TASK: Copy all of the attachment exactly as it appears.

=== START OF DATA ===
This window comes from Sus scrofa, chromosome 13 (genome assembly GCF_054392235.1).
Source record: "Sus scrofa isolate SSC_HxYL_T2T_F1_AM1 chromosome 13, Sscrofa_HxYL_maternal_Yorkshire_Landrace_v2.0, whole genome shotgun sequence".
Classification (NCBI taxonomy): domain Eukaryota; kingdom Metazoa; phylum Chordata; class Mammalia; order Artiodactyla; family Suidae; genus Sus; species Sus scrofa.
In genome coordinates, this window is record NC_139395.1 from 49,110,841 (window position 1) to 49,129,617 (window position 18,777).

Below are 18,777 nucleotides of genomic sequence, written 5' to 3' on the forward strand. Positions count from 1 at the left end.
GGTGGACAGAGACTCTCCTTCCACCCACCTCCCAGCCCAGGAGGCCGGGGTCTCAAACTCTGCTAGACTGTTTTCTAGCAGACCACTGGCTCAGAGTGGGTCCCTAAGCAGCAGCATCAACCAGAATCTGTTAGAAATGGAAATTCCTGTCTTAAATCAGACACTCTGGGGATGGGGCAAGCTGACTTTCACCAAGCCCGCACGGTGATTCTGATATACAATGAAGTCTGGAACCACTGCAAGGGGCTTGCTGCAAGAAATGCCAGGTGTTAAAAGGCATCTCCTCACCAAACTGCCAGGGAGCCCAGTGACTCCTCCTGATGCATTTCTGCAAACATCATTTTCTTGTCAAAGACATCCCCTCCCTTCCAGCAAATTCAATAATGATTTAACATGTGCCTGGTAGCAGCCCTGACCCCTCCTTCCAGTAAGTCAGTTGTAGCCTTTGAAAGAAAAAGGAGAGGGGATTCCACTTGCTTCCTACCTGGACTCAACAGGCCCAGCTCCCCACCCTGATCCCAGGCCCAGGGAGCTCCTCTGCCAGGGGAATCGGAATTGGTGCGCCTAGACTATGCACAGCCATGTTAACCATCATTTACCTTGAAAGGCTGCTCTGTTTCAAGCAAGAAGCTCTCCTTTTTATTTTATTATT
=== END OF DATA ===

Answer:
This window comes from Sus scrofa, chromosome 13 (genome assembly GCF_054392235.1).
Source record: "Sus scrofa isolate SSC_HxYL_T2T_F1_AM1 chromosome 13, Sscrofa_HxYL_maternal_Yorkshire_Landrace_v2.0, whole genome shotgun sequence".
Classification (NCBI taxonomy): domain Eukaryota; kingdom Metazoa; phylum Chordata; class Mammalia; order Artiodactyla; family Suidae; genus Sus; species Sus scrofa.
In genome coordinates, this window is record NC_139395.1 from 49,110,841 (window position 1) to 49,129,617 (window position 18,777).

Below are 18,777 nucleotides of genomic sequence, written 5' to 3' on the forward strand. Positions count from 1 at the left end.
GGTGGACAGAGACTCTCCTTCCACCCACCTCCCAGCCCAGGAGGCCGGGGTCTCAAACTCTGCTAGACTGTTTTCTAGCAGACCACTGGCTCAGAGTGGGTCCCTAAGCAGCAGCATCAACCAGAATCTGTTAGAAATGGAAATTCCTGTCTTAAATCAGACACTCTGGGGATGGGGCAAGCTGACTTTCACCAAGCCCGCACGGTGATTCTGATATACAATGAAGTCTGGAACCACTGCAAGGGGCTTGCTGCAAGAAATGCCAGGTGTTAAAAGGCATCTCCTCACCAAACTGCCAGGGAGCCCAGTGACTCCTCCTGATGCATTTCTGCAAACATCATTTTCTTGTCAAAGACATCCCCTCCCTTCCAGCAAATTCAATAATGATTTAACATGTGCCTGGTAGCAGCCCTGACCCCTCCTTCCAGTAAGTCAGTTGTAGCCTTTGAAAGAAAAAGGAGAGGGGATTCCACTTGCTTCCTACCTGGACTCAACAGGCCCAGCTCCCCACCCTGATCCCAGGCCCAGGGAGCTCCTCTGCCAGGGGAATCGGAATTGGTGCGCCTAGACTATGCACAGCCATGTTAACCATCATTTACCTTGAAAGGCTGCTCTGTTTCAAGCAAGAAGCTCTCCTTTTTATTTTATTATT